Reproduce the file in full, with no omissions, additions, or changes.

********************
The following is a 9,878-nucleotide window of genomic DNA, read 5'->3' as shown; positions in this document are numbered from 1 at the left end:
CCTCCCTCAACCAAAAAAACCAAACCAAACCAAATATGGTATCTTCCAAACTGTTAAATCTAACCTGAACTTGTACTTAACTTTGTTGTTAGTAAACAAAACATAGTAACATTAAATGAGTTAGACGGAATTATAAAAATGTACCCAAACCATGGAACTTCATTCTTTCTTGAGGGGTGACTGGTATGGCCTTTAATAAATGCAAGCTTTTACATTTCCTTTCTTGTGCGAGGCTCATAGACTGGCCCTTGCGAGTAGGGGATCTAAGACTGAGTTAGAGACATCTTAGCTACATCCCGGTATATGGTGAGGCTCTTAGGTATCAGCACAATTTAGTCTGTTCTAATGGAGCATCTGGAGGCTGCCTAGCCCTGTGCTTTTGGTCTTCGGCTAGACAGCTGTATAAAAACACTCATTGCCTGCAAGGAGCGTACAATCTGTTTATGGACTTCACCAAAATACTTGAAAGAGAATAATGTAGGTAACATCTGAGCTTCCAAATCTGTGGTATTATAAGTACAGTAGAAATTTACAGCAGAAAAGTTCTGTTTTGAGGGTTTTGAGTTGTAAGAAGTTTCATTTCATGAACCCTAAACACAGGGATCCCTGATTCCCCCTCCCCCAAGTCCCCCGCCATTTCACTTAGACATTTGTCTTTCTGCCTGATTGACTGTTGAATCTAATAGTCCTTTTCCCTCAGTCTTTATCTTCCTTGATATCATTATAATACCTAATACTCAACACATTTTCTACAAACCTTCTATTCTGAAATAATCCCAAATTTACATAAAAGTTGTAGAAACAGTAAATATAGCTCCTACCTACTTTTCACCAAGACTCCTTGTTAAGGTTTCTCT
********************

The following is a 9,878-nucleotide window of genomic DNA, read 5'->3' as shown; positions in this document are numbered from 1 at the left end:
CCTCCCTCAACCAAAAAAACCAAACCAAACCAAATATGGTATCTTCCAAACTGTTAAATCTAACCTGAACTTGTACTTAACTTTGTTGTTAGTAAACAAAACATAGTAACATTAAATGAGTTAGACGGAATTATAAAAATGTACCCAAACCATGGAACTTCATTCTTTCTTGAGGGGTGACTGGTATGGCCTTTAATAAATGCAAGCTTTTACATTTCCTTTCTTGTGCGAGGCTCATAGACTGGCCCTTGCGAGTAGGGGATCTAAGACTGAGTTAGAGACATCTTAGCTACATCCCGGTATATGGTGAGGCTCTTAGGTATCAGCACAATTTAGTCTGTTCTAATGGAGCATCTGGAGGCTGCCTAGCCCTGTGCTTTTGGTCTTCGGCTAGACAGCTGTATAAAAACACTCATTGCCTGCAAGGAGCGTACAATCTGTTTATGGACTTCACCAAAATACTTGAAAGAGAATAATGTAGGTAACATCTGAGCTTCCAAATCTGTGGTATTATAAGTACAGTAGAAATTTACAGCAGAAAAGTTCTGTTTTGAGGGTTTTGAGTTGTAAGAAGTTTCATTTCATGAACCCTAAACACAGGGATCCCTGATTCCCCCTCCCCCAAGTCCCCCGCCATTTCACTTAGACATTTGTCTTTCTGCCTGATTGACTGTTGAATCTAATAGTCCTTTTCCCTCAGTCTTTATCTTCCTTGATATCATTATAATACCTAATACTCAACACATTTTCTACAAACCTTCTATTCTGAAATAATCCCAAATTTACATAAAAGTTGTAGAAACAGTAAATATAGCTCCTACCTACTTTTCACCAAGACTCCTTGTTAAGGTTTCTCT